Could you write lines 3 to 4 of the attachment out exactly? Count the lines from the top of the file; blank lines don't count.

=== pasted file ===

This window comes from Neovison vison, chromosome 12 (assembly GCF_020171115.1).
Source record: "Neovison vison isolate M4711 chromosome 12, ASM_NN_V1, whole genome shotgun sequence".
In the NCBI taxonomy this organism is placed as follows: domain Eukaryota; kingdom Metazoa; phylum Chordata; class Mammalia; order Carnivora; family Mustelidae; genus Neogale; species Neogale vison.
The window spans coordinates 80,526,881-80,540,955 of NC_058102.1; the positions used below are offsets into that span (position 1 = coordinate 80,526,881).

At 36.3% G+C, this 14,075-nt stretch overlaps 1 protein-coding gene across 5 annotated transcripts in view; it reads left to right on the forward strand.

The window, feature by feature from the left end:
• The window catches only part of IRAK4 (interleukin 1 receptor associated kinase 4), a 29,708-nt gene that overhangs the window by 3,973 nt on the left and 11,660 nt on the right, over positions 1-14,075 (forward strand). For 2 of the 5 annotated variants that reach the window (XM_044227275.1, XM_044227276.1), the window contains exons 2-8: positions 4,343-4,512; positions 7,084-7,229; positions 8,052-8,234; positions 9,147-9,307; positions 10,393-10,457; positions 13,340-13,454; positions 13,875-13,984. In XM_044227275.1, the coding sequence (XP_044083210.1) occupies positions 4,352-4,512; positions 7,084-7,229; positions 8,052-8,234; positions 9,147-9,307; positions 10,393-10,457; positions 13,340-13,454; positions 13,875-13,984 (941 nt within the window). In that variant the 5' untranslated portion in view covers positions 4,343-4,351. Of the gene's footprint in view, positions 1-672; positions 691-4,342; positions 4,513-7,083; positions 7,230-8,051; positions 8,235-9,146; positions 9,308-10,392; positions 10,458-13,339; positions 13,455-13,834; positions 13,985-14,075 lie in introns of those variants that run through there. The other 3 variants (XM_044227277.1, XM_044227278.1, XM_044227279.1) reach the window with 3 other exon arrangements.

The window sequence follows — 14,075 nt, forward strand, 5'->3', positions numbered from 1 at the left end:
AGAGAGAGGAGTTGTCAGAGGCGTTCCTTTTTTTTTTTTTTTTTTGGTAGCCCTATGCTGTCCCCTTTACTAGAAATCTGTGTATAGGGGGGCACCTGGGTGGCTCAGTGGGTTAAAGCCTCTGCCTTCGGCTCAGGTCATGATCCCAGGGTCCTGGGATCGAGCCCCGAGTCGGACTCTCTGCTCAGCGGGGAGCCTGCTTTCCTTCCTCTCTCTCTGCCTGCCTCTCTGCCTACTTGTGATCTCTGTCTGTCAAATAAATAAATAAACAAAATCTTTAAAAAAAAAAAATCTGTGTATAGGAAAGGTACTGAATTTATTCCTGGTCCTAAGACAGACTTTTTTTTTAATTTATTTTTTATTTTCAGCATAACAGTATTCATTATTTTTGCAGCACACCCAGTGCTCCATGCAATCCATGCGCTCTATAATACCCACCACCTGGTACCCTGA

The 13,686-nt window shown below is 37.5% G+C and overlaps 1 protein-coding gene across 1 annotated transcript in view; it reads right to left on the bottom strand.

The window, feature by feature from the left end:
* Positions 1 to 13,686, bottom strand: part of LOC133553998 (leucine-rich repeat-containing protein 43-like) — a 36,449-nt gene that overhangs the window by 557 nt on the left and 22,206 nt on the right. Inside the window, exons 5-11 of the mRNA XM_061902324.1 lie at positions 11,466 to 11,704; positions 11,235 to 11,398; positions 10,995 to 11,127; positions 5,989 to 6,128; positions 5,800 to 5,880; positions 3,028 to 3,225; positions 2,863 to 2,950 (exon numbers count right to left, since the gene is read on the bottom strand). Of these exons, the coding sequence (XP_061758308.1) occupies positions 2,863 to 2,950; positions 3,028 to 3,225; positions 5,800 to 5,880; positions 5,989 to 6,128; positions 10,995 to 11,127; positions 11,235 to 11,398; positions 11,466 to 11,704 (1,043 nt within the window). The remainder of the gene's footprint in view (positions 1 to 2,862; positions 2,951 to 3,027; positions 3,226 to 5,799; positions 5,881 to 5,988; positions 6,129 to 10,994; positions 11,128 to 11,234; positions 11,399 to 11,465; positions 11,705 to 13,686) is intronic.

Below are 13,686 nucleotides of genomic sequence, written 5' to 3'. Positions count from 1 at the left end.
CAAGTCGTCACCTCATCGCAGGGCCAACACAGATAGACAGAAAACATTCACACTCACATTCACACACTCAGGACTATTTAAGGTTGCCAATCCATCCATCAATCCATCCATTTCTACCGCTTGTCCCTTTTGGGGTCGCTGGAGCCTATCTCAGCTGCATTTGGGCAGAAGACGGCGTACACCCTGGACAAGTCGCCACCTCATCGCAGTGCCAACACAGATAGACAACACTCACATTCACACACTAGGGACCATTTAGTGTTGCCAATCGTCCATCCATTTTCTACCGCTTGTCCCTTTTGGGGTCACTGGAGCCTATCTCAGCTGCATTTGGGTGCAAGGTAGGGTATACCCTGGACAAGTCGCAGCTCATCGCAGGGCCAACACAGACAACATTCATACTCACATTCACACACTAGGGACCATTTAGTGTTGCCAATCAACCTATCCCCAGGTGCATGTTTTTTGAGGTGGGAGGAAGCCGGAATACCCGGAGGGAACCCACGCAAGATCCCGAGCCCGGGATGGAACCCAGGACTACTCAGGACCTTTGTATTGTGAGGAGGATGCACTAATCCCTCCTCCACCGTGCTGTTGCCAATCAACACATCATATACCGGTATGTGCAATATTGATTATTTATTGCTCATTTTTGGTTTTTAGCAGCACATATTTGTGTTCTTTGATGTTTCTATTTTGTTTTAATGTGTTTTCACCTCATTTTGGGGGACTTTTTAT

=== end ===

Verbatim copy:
In the NCBI taxonomy this organism is placed as follows: domain Eukaryota; kingdom Metazoa; phylum Chordata; class Mammalia; order Carnivora; family Mustelidae; genus Neogale; species Neogale vison.
The window spans coordinates 80,526,881-80,540,955 of NC_058102.1; the positions used below are offsets into that span (position 1 = coordinate 80,526,881).